Did Emory Go Too Far With This Porsche 356? Or Do You Want One?

The custom Emory mashes up a ‘60s classic with a 964 from the ‘90s

Custom Porsche 356 RSR Emory Motorsports Outlaw
This custom Porsche is part 1960 356, part 1990 964 Carrera 2, all Emory Outlaw.
Emory Motorsports

As long as classic cars have been around, there have been Frankensteinian mechanics who operate on them. And as long as they have fooled around with the classics, there have been automotive purists who throw tantrums. It’s the circle of life.

However, Emory Motorsports, the California- and Oregon-based shop specializing in Porsche “Outlaws”  (basically top-of-the-line restomods), is on the cusp of breaking the wheel with its latest build: the Porsche 356 RSR Outlaw.

Porsche 356 RSR Outlaw Emory Motorsports
The 356 RSR Outlaw is a combination of two Porsche models separated by 30 years. (Emory Motorsports)

You don’t have to be a marque historian to realize this a highly customized, potentially sacrilegious Porsche. Emory’s naming scheme offers clues to the provenance, but as Designboom notes, what you’re looking at is a mash-up of a 1960 Porsche 356B (the body) and a 1990 Porsche 964 Carrera 2 (the chassis) with extra parts and their own proprietary touches filling it out.

The 356 is the first production Porsche ever made and was only manufactured until 1965, so you can see how traditionalists could easily get up in arms over this build. And they certainly have.

“It was not built to accommodate everybody’s taste,” writes Rob Emory, founder of Emory Motorsports, on Instagram. “So obviously there are some out there that think I took it too far. To be honest that’s OK. My idea was to look at the way Porsche evolved the 911 platform to accommodate more power better performance and drivability on and off the track like they did with the 935 and RSR back in the day and apply some of those same ideas and concepts to the 356 platform as if they would’ve continued building and developing it past 1965.”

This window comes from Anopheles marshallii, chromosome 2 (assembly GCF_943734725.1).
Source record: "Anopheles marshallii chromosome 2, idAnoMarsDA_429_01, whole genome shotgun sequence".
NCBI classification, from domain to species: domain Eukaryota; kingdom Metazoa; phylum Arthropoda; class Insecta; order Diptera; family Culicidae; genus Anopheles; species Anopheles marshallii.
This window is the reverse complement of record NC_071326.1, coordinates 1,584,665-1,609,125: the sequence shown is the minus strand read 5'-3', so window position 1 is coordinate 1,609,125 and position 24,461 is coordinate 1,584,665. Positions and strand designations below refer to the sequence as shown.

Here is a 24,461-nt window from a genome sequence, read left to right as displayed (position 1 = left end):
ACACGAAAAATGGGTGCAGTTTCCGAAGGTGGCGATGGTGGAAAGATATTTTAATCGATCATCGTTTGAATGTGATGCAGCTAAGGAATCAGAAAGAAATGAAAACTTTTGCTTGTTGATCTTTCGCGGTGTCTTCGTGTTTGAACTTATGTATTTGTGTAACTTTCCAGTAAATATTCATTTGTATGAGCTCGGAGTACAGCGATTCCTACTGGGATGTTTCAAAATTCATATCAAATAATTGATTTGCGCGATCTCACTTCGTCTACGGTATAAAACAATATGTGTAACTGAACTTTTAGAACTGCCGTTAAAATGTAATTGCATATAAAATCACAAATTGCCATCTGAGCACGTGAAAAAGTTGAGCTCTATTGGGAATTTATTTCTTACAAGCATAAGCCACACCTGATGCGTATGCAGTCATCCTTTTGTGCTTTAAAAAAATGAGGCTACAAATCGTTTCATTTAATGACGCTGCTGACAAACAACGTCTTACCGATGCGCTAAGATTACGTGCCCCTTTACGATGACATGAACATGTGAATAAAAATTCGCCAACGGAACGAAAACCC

Emory Motorsports Porsche Outlaw
What you’re looking at is the Emory-Rothsport Outlaw-4 engine (and Batman-worthy shaping). (Emory Motorsports)

But anyone who thinks this custom job goes “too far” should know this is more a case of a car being reincarnated than it is of a classic car being torn apart. As Hagerty writes, “The donor car was a 1960 [356B] coupe with a solid roof and not much else. It was stripped and new aluminum bodywork was hand-formed for the nose, tail, and hood.” So if it wasn’t for Emory, this 356 would have remained an undrivable piece of junk — historic and original, but still a piece of junk.

So where does this 356 RSR fall in terms of power and performance? The engine is the shop’s traditional Emory-Rothsport Outlaw-4, which combines features from three different 911 engines into a 2.4-liter four-cylinder. Here it’s boosted with twin turbochargers, upping the output to 393 horsepower.

Porsche Momo 356 RSR Outlaw Emory Motorsports
Candy apple red seats and a wood grain shift knob? Don’t knock it till you’ve driven it. (Emory Motorsports)

As for drivability, every single Outlaw Emory produces is made to the exacting standards of the customer (for a commensurate price), so obviously this RSR is going to be a pleasure to drive. But this particular build might just offer the best driver’s seat experience to date because the customer isn’t just some titan of industry with cash to burn; as Hagerty writes, the customer is none other than Henrique Cisneros, semi-professional race car driver and CEO of Italian automotive accessories company Momo. So naturally, this car has Momo wheels, a Momo steering wheel and even a gorgeous Momo shift knob.

Yes, that means Cisneros won’t be handing off the keys to an auction house in the near future (and that’s just fine, because you probably don’t want Momo logos plastered in your custom Porsche anyway). Instead, take Emory and Cisneros’s ideas from this 356 RSR and use them as jumping off points for your own blasphemous build. You don’t have to be an automotive CEO to get in touch and customize your own.

If you want to hear Emory talk through the build, and a bit of his background, check out the video from Hoonigan below:

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